Energy

Bad policy decisions in 2018 impacted renewable energy growth: Report

In India too the new investment in the sector decreased by 16 per cent compared to 2017

 
By Kundan Pandey
Last Updated: Tuesday 18 June 2019
India’s new power generation capacity from solar photovoltaic panels decreased compared to 2017. Photo: Getty Images
Photo: Getty Images Photo: Getty Images

Renewable energy’s share in power consumption is increasing undoubtedly, but people would have consumed more had policy makers prioritised the sector, according to REN21’s Renewable 2019 Global Status Report (GSR) released on June 18, 2019.

Erratic policy decisions kept the world from using the sector to its potential in meeting climate change targets, added the report.

In India, which ranked fourth globally for new investment in renewable energy in 2018, the investment decreased 16 per cent compared to 2017, read the report by the think tank that focuses on renewable energy policy.

The report attributes this to factors like

  • Land and transmission constraints,
  • 25 per cent safeguard duty on imports from China and Malaysia
  • Flaws in tender scheme
  • Tax uncertainties

India’s new power generation capacity from solar photovoltaic panels decreased compared to 2017, according to the report. However, India placed fifth, overtaking Italy, with 33 gigawatts (GW) total installed capacity.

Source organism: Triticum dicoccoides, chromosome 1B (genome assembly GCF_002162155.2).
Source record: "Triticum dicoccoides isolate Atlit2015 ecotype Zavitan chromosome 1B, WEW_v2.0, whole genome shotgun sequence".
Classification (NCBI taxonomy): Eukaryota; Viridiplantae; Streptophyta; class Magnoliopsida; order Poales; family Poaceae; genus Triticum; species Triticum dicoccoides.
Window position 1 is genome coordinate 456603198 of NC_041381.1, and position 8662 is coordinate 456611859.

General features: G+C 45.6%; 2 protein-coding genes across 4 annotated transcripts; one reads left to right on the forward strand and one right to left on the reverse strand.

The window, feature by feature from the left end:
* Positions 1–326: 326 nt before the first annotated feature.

The report confirmed that installed renewable power capacity was more than that of fossil fuel and nuclear power combined for the fourth consecutive year.

Around 100 GW of solar PV were added in 2018 which is enough to meet more than 25 per cent of electricity demand in France, the report added.

However, lack of ambitious and sustained policies to drive decarbonising in heating, cooling and transport sectors indicates that countries are not trying to maximise the benefit of energy transition to move to cleaner options, the REN21 report added.

“Renewables now supply around 26 per cent of global electricity production but the transport, cooling and heating sectors lag far behind in renewable adoption,” highlighted the report.

Underlining the subsidy support being given to fossil fuel, the GSR read that lack of political will and fossil fuel subsidies are threatening to derail the crucial United Nations 2030 Climate and Development Goals.

Only 40 countries have taken some measures in terms of fossil fuel subsidy reform since 2015, while 112 countries still continue with the subsidy, found the status report. Also, 73 countries provided subsidies of more than $100 million each in 2017.

Only 44 countries have implemented carbon pricing policies and most countries have continued supporting subsidies for fossil fuel industry, the report read. Estimated total global subsidies for fossil fuel consumption were $300 billion in 2017, an 11 per cent increase from 2016, it added.

 “A key breakthrough could occur if countries cut their fossil fuel subsidies which are propping up dirty energy,” said Rana Adib, executive secretary, REN21.

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